The FAA recently determined that the two pioneering share-the-plane-ride websites were not operating legally. As a result, the two outfits, AirPooler and Flytenow, are in some sort of limbo. Although the FAA has had nothing additional to say, my take is that over the next few months, the government and the operators will come to some sort of accommodation.
The Basic Idea
Both websites are based on the same model: A small plane owner who is planning a trip somewhere in a plane that isn’t full can post the flight online and ask for anyone willing to share the costs of going along on the trip.
- As a pilot, you post your trip and offer to take one or more folks along with you to share your costs, typically fuel, oil, and airport fees. If someone decides to go along with you, he or she splits the cost with you. Because federal regulations prohibit ordinary private pilots from carrying anyone for a fee, you can charge only a prorated share of actual costs; you can’t, as with Uber, actually make money out of the deal. You are free to reject any passenger you don’t want to carry, and you’re not obligated to complete the trip if something disrupts your original plan.
- As a passenger, if you see a flight posted that interests you and you’re willing to share costs and accept the schedule, you accept the deal. The website provides an estimate of cost based on plane type, origin/destination, and distance. Costs are based on a strict proration of airplane seats. That means, for example, that in a four-passenger plane, each passenger pays one quarter of the cost, regardless of how many other seats are occupied. The site calculates probable costs prior to departure and adjusts them, if necessary, after completion. The website also vets possible pilots for adequate experience.
For passengers, flight sharing is for a spur-or-the-moment trip you might not otherwise take, not a substitute for driving or buying an airline ticket. Most trips will be regional: Given that small planes typically have a maximum nonstop range of 500 miles or less and travel at around 140 miles per hour, they won’t be competing with the big airlines for long-haul trips. And trips are for fun, not ultra-cheap travel: One website estimated $250 for a round-trip from San Francisco to Tahoe.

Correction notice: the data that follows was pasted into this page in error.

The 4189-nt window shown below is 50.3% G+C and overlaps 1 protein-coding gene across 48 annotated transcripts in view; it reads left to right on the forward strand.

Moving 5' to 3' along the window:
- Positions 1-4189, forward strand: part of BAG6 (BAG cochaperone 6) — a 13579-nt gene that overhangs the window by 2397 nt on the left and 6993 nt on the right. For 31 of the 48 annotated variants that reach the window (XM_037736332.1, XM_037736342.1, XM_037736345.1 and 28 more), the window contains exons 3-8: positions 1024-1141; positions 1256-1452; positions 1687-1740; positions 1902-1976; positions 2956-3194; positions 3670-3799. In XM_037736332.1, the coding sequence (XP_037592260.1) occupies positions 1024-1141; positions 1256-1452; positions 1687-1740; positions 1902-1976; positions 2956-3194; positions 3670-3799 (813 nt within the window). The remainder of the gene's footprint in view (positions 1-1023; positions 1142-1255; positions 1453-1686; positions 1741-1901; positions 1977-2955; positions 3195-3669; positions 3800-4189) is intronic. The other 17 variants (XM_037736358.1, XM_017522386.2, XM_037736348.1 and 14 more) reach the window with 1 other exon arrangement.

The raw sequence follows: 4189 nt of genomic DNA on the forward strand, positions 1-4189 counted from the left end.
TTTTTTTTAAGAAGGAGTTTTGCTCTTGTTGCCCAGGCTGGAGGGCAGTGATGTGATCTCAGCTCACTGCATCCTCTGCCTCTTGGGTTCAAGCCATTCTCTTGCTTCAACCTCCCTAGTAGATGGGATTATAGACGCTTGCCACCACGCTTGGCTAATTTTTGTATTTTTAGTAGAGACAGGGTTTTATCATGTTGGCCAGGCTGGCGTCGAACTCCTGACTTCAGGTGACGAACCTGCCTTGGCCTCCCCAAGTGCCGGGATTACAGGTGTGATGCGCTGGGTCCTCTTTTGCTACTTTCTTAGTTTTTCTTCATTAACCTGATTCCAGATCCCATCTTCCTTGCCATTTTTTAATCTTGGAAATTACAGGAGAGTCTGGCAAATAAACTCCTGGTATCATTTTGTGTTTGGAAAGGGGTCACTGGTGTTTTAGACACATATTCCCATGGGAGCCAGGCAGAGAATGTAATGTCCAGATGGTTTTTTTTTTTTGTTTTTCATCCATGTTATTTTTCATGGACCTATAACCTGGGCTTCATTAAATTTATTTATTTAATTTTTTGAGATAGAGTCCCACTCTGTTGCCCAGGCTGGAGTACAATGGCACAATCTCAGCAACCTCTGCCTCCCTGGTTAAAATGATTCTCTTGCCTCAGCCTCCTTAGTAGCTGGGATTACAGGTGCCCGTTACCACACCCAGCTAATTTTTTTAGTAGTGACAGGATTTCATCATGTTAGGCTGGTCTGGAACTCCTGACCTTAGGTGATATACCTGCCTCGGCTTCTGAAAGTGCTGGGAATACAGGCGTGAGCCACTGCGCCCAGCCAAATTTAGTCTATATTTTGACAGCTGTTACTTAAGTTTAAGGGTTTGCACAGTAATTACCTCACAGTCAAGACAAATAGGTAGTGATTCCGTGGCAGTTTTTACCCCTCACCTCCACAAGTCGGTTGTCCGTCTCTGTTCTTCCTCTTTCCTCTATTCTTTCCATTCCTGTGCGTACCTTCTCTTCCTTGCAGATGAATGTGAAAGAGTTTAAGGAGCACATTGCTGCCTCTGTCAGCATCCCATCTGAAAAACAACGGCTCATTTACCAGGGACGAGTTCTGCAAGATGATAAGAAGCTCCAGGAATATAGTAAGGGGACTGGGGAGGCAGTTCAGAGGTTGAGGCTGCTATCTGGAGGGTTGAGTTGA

In its decision, the FAA claimed that the cost-sharing system is equivalent to a commercial charter and therefore subject to charter regulations and requirements. Not so, say the operators: Charters are in business to make money, not just share costs. Moreover, the principle that private plane pilots can ask people who ride with them to share costs is well established. I remember that as an undergraduate, I paid prorated costs to fly from Boston to New York several times with pilots I knew.
The Current Situation
For now, both AirPooler and Flytenow are operating but without the cost-sharing element. Flytenow’s blog currently posts: “We are keeping the platform up and running, but removing all forms of expense sharing. This means that a pilot will no longer be able to use Flytenow to share expenses, but may still find others to fly with.” AirPooler is taking the same approach. Initial operations center around Boston and California, but the model is easily scalable to nationwide service.
The Likely Outcome
My take is that the FAA is off base on this one. Cost sharing is clearly not the same as chartering. To me, the tests of any proposed regulation is (1) whether anyone is currently getting hurt and needs relief or (2) whether anyone is likely to be hurt if regulation is not imposed. FAA rulings prohibiting flight sharing clearly fail both tests. To the contrary, a regulation prohibiting flight sharing would hurt both pilots and consumers and benefit nobody. One way or another, either through litigation or persuasion, flight sharing, with cost sharing, is likely to proceed.
Ed Perkins on Travel is copyright (c) 2014 Tribune Media Services, Inc.
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